I love London. It is full of wonderful museums and galleries, a dizzying array of theatres, beautiful historic buildings and neighbourhoods, world-class shopping, and, most alluring of all, an overwhelming number of bookstores, both new and used. And I don’t hide my priorities when I visit: I go to London to buy books, taking advantage of the amazing variety on offer and, to my Canadian eyes at least, the amazingly cheap prices. Everything else I do there is just a bonus.
I had a wonderful time visiting various book stores. I devoted one whole afternoon to book shopping, darting through Bloomsbury, Notting Hill and Kensington. It was wonderful. I only bought books from a few of the stores I visited while in others I just spent happy hours exploring. I went into Hatchards for the first time ever while waiting to meet a friend at Fortnum and Mason and completely fell in love with it. I did not buy anything there but was tempted by everything I saw. Everything is so beautifully laid out there and I was particularly awed by the two whole shelves devoted to the beautiful Overlook Press editions of P.G. Wodehouse’s books.
Here are the books I brought back with me:
Mr Tibbits’s Catholic School by Ysenda Maxtone Graham – a wonderful history of St Philip’s School in London. It is short and funny and made for the perfect airplane book on the flight home.
The Northern Fells and The Central Fells by Alfred Wainwright – bookish souvenirs from the Lake District.
The Real Mrs Miniver by Ysenda Maxtone Graham – a biography of Joyce Anstruther, aka Jan Struther, written by her granddaughter and recently reprinted as a beautiful Slightly Foxed Edition in the most amazing shade of blue.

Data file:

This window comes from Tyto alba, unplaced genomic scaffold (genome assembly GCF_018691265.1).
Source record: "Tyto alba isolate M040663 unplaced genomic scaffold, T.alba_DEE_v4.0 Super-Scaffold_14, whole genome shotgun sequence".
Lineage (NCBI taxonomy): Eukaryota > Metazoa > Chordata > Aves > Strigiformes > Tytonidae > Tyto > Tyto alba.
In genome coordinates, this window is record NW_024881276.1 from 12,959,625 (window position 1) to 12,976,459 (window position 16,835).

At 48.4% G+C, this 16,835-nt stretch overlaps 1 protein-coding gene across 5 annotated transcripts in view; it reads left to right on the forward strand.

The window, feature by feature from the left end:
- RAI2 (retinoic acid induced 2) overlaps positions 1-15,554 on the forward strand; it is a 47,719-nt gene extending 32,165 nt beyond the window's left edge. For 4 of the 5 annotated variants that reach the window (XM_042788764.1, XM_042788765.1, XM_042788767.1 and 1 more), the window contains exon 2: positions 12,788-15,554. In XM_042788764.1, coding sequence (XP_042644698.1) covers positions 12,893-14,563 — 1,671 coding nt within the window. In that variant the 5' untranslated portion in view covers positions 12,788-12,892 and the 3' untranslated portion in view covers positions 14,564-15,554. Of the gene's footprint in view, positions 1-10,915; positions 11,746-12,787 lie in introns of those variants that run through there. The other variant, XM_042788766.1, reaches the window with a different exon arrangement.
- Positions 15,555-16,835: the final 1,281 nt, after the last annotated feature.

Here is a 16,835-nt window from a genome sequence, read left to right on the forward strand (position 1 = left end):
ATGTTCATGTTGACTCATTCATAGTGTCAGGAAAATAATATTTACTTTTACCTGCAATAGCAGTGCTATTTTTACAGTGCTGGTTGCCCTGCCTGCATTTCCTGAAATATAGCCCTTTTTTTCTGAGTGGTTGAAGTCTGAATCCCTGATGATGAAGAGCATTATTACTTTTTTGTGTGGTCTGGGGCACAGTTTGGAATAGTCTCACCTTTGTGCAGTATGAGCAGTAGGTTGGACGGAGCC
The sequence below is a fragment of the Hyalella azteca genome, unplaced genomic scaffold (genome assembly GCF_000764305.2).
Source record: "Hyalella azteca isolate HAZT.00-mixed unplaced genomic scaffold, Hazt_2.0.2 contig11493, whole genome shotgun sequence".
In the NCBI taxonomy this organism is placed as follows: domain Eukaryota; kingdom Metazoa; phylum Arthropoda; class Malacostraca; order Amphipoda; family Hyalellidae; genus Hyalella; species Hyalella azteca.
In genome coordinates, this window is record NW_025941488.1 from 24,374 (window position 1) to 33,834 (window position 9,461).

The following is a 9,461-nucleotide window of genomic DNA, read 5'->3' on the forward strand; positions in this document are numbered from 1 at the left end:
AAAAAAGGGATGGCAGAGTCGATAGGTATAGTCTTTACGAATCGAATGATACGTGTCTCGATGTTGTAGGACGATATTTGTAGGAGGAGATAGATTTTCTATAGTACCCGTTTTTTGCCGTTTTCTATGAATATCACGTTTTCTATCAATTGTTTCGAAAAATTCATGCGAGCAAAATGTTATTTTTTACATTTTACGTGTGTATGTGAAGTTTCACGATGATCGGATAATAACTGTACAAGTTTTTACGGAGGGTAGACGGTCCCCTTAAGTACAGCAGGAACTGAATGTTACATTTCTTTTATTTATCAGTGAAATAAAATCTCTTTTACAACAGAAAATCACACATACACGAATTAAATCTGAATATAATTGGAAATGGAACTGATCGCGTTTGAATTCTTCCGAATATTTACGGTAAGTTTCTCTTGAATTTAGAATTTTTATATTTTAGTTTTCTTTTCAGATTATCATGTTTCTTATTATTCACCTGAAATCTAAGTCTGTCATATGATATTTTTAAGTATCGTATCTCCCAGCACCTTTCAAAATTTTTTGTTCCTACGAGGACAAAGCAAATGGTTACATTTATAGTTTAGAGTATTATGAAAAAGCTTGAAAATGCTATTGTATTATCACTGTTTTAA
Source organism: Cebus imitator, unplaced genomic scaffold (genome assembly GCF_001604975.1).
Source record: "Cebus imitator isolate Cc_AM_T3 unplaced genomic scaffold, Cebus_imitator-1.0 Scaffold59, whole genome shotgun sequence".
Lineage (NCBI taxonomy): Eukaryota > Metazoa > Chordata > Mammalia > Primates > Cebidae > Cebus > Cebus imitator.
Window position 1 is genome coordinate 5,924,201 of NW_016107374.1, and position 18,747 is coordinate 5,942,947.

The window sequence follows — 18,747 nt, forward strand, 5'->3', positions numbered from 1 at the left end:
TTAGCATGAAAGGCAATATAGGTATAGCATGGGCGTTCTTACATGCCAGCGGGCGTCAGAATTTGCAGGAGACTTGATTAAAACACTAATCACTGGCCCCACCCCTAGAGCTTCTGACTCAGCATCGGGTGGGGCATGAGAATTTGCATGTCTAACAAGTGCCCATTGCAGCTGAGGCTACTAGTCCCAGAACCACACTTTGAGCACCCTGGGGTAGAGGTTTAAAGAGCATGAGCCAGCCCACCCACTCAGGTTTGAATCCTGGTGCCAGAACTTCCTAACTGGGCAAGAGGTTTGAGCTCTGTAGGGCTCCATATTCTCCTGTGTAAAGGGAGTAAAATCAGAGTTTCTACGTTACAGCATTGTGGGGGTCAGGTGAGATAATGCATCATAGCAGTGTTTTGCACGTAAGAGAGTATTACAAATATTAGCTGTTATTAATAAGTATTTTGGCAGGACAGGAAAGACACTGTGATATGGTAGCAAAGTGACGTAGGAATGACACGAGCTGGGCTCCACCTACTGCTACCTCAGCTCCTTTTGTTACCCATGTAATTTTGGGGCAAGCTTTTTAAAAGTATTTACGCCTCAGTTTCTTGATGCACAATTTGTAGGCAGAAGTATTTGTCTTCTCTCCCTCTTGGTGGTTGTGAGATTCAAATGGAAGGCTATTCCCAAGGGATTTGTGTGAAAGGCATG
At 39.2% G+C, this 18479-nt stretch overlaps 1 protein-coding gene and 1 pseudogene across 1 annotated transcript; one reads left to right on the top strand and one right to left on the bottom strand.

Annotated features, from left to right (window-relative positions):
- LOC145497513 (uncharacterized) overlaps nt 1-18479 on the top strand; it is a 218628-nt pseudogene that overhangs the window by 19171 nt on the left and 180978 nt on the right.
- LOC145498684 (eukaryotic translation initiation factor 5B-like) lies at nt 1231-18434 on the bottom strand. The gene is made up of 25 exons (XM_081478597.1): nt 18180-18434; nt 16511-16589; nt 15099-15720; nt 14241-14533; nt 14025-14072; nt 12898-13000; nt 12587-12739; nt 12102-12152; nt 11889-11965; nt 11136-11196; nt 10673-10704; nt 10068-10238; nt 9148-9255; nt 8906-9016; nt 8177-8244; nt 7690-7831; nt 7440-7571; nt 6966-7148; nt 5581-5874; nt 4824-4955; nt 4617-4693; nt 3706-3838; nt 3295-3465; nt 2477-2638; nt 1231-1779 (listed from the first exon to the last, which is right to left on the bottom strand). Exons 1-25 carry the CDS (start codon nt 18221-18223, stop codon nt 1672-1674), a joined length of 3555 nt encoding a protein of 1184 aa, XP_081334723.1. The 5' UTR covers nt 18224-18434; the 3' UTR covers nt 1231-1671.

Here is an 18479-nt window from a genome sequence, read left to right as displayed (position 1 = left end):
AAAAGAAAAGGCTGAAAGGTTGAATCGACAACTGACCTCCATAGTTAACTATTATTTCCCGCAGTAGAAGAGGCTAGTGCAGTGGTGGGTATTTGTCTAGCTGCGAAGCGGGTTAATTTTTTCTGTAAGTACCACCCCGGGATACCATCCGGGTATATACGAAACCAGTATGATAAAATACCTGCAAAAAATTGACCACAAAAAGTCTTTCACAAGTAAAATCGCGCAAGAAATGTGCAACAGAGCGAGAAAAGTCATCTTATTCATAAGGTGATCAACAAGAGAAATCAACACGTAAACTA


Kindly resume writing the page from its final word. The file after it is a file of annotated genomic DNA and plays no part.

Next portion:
Rosabelle Shaw by D.E. Stevenson – another find at Slightly Foxed. I don’t know much about it but for £4 I was willing to risk it.
The Crocodile by the Door by Selina Guinness – a relatively new release, I had been eyeing this at Waterstones and other new bookstores but resisting. When I found it in a used bookstore on Charing Cross Road, I pounced.
Peace Breaks Out by Angela Thirkell – I was keeping my eye out for this Thirkell throughout my bookstore wanderings and was thrilled to find it at Slightly Foxed.
The Three Clerks by Anthony Trollope – more Trollope! I am always interested in expanding my Trollope collection and was happy to find this Oxford World’s Classic edition at Skoob in Bloomsbury.
And, of course, there was a trip to the lovely Persephone shop where I picked up six new books to add to my collection.
The Blank Wall by Elisabeth Sanxay Holding
The Runaway by Elizabeth Anna Hart
The Montana Stories by Katherine Mansfield
The Expendable Man by Dorothy B. Hughes
I did well, I think, but it is probably for the best (at least for my crowded bookshelves) that I only visit London every two or three years rather than every time I go to Europe!